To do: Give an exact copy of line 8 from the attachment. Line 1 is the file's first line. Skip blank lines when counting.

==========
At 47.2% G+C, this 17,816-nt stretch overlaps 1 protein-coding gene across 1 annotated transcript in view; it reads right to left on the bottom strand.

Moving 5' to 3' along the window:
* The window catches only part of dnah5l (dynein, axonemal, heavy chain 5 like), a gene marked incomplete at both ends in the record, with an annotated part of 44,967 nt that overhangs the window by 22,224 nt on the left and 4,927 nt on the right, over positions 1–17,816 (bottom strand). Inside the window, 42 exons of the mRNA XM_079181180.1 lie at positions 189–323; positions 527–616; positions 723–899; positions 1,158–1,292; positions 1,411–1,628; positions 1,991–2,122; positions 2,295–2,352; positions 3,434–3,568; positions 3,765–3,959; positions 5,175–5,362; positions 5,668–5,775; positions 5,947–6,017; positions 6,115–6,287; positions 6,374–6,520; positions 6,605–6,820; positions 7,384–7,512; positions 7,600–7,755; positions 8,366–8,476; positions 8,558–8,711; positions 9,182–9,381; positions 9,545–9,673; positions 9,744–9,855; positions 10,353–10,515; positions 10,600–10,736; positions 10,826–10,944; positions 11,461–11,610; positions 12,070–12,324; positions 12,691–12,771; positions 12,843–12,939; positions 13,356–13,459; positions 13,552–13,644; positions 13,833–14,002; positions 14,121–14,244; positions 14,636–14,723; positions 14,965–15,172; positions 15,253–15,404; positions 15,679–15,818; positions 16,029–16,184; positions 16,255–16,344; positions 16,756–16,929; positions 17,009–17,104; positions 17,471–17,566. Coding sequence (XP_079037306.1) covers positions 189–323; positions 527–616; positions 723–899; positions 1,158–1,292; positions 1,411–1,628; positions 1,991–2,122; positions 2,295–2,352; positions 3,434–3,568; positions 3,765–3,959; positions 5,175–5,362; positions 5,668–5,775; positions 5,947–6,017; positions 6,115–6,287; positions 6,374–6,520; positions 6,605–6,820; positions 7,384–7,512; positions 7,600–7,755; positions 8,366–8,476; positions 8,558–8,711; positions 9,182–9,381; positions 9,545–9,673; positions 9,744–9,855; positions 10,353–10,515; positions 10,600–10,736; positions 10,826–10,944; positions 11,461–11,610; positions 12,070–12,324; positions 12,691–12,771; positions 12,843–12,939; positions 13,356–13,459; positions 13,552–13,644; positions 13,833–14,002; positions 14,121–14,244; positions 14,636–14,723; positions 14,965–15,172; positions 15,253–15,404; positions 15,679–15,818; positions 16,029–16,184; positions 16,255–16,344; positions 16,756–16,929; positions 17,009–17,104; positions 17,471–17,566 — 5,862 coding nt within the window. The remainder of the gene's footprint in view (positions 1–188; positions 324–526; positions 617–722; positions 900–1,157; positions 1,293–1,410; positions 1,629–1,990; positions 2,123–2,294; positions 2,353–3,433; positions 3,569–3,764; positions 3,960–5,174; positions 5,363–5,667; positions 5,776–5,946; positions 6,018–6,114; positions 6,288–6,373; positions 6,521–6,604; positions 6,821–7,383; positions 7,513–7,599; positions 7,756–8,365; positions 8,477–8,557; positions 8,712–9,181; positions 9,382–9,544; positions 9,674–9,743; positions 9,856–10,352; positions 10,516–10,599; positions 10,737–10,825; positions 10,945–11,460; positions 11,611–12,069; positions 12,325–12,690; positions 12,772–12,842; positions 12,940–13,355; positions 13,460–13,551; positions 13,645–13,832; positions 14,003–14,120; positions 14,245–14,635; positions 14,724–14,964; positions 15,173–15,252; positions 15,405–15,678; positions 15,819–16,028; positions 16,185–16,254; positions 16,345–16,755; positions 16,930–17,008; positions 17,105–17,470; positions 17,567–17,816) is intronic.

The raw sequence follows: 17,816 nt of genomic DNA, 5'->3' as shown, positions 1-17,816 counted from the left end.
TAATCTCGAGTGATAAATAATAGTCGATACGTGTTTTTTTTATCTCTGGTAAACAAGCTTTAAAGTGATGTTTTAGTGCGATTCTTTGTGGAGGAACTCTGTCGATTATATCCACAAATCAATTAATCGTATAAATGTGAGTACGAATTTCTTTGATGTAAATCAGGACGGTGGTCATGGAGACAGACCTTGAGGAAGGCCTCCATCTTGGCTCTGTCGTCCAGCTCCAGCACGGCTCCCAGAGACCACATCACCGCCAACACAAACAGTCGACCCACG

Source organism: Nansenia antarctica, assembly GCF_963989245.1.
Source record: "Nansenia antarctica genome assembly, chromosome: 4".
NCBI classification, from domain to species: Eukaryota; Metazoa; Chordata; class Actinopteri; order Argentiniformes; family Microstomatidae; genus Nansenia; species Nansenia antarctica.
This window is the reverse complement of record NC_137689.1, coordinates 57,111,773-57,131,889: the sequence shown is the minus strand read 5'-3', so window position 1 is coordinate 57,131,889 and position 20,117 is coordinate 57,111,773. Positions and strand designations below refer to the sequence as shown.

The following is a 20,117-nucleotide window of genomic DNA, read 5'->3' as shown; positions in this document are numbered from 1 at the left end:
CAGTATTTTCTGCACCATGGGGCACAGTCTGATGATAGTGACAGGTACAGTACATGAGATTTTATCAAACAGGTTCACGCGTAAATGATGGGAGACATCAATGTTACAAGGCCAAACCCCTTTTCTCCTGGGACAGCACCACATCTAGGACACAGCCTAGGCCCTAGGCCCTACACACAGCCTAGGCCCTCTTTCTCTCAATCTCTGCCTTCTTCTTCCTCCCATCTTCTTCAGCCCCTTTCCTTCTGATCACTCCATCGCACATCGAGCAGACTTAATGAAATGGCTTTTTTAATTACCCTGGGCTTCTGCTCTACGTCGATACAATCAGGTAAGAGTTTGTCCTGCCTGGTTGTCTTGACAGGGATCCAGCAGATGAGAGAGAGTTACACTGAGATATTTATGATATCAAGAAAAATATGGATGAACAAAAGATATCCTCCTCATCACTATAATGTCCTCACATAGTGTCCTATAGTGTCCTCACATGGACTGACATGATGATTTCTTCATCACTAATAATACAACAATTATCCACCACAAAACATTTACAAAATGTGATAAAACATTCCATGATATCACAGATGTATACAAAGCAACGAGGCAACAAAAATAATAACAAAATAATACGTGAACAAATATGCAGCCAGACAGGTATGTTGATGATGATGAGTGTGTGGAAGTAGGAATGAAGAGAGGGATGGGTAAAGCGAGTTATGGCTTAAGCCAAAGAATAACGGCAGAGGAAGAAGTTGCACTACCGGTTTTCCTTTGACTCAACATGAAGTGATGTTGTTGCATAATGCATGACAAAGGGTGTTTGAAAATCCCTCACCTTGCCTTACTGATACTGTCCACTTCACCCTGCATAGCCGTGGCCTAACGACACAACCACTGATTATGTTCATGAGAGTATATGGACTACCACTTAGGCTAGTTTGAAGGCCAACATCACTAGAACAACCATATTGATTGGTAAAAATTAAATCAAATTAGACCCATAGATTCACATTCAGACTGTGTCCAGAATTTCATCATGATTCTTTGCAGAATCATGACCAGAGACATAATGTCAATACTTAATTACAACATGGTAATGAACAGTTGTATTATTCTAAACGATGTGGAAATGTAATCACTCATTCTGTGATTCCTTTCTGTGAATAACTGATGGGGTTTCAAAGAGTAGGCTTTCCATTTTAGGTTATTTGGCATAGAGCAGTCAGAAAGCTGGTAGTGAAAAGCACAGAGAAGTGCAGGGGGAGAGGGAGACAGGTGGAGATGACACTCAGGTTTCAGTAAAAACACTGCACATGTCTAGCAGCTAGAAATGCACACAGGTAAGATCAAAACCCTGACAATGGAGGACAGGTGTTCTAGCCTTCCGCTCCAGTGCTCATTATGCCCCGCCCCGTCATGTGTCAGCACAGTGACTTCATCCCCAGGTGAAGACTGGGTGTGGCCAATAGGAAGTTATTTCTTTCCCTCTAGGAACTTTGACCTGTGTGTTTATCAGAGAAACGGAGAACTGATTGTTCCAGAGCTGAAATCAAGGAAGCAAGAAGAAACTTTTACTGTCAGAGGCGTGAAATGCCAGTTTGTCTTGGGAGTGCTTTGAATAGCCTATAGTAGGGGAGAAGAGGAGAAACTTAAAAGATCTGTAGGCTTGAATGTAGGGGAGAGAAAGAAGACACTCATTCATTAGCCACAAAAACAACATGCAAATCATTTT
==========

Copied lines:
NCBI classification, from domain to species: Eukaryota; Metazoa; Chordata; class Actinopteri; order Argentiniformes; family Microstomatidae; genus Nansenia; species Nansenia antarctica.